Ariadne auf Naxos
The exhilarating soprano Lise Davidsen brings one of her signature roles to the Met for the first time as the mythological Greek heroine of Strauss’s enchanting masterpiece. The outstanding cast also features mezzo-soprano Isabel Leonard as the Composer of the opera-within-an-opera around which the plot revolves, with soprano Brenda Rae as the spirited Zerbinetta, tenor Brandon Jovanovich as Ariadne’s lover, the god Bacchus, and Thomas Allen as the Major-Domo. Marek Janowski conducts.
Production a gift of the Lila Acheson and DeWitt Wallace Endowment Fund, established by the founders of The Reader’s Digest Association, Inc.
Additional funding from The Eleanor Naylor Dana Charitable Trust
Languages sung in Ariadne auf Naxos
Title languages displayed for Ariadne auf Naxos
Met Titles In
Timeline for the show, Ariadne auf Naxos
Estimated Run Time
2 hrs 50 mins
World premiere: Hoftheater, Stuttgart, 1912 (original version); Hofoper, Vienna, 1916 (revised version)
Strauss’s operas cover a wide spectrum of styles, from tragic and heroic to comic and expansive to poignantly intimate. In this ingenious quasi–chamber opera, the composer hit on a formula that allowed him to express several aspects of operatic storytelling in a single work, especially in the latter half, an opera-withinan- opera in which the practical flirtatiousness of the comedienne Zerbinetta contrasts with the grand sentiments of the title diva.
Richard Strauss (1864–1949) composed an impressive body of orchestral works and songs before turning to opera. His 1909 opera, Elektra, was his first collaboration with Hugo von Hofmannsthal (1874–1929), a partnership that became one of the most remarkable in theater history. Hofmannsthal emerged as an author and poet within the fervent intellectual atmosphere of Vienna at the turn of the last century.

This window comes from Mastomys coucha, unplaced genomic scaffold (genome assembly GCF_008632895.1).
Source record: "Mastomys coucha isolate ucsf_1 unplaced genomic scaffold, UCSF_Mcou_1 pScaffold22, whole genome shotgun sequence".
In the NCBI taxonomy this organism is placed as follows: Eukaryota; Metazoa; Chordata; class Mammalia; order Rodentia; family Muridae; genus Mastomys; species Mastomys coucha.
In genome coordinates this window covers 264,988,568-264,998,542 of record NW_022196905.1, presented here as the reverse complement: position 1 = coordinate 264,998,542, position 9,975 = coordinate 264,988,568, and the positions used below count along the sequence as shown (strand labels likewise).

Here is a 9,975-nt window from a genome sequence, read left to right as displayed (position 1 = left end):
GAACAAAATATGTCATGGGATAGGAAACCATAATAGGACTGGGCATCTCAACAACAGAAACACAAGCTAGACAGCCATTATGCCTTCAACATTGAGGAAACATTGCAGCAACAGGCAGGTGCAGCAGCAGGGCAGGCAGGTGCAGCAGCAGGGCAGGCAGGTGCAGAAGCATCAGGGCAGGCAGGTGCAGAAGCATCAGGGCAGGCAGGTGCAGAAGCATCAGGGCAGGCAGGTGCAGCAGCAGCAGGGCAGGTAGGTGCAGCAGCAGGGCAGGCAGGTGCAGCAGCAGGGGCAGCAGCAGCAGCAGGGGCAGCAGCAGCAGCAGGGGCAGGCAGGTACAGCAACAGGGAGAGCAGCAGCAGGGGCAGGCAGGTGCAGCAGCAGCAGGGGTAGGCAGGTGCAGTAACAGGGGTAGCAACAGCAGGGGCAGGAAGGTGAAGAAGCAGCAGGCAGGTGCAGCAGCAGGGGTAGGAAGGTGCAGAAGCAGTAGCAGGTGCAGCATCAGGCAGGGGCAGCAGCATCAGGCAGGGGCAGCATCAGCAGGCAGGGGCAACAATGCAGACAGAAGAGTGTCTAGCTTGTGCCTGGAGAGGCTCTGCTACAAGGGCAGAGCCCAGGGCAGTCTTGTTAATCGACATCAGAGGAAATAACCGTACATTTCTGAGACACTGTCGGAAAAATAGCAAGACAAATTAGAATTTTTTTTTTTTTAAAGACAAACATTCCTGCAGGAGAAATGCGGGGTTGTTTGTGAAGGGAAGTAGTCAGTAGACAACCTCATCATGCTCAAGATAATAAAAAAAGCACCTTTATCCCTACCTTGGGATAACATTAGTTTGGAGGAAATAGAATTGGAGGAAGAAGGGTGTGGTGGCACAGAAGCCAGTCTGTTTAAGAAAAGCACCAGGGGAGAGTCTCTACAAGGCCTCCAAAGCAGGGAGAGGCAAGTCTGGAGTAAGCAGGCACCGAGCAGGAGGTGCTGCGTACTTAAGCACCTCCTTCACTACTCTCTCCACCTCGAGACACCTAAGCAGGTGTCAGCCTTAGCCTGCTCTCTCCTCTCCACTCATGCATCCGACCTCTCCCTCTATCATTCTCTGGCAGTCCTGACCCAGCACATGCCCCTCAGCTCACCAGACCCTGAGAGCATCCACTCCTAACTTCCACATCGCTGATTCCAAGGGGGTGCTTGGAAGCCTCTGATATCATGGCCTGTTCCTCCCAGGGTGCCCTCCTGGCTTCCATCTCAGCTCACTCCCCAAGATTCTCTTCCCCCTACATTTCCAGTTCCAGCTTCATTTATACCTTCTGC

Set and Costume Designer
Ariadne’s 18th-century Viennese setting is not as exhaustively mined as it is in Strauss and Hofmannsthal’s previous opera, Der Rosenkavalier. It is, however, an important background feature: The nostalgia for a legendary Old Vienna adds an additional layer of fantasy to the myths unfolding on the stage in the second half of the piece.
After the gargantuan symphonic scale of Salome, Elektra, and Der Rosenkavalier, Strauss telescoped his symphonic powers into an ensemble of 37 players for Ariadne auf Naxos. This proved a perfect accompaniment to the conversational tone of the prologue as well as to the lyrical moments of the second half. The latter “opera” portion includes some of the composer’s most atmospheric music, while Ariadne herself delivers one of Strauss’s most magnificent soprano solos. In the spirit of this piece, however, this is followed by buoyant music for the commedia dell’arte troupe, including Zerbinetta, who shines in a dizzying coloratura showpiece.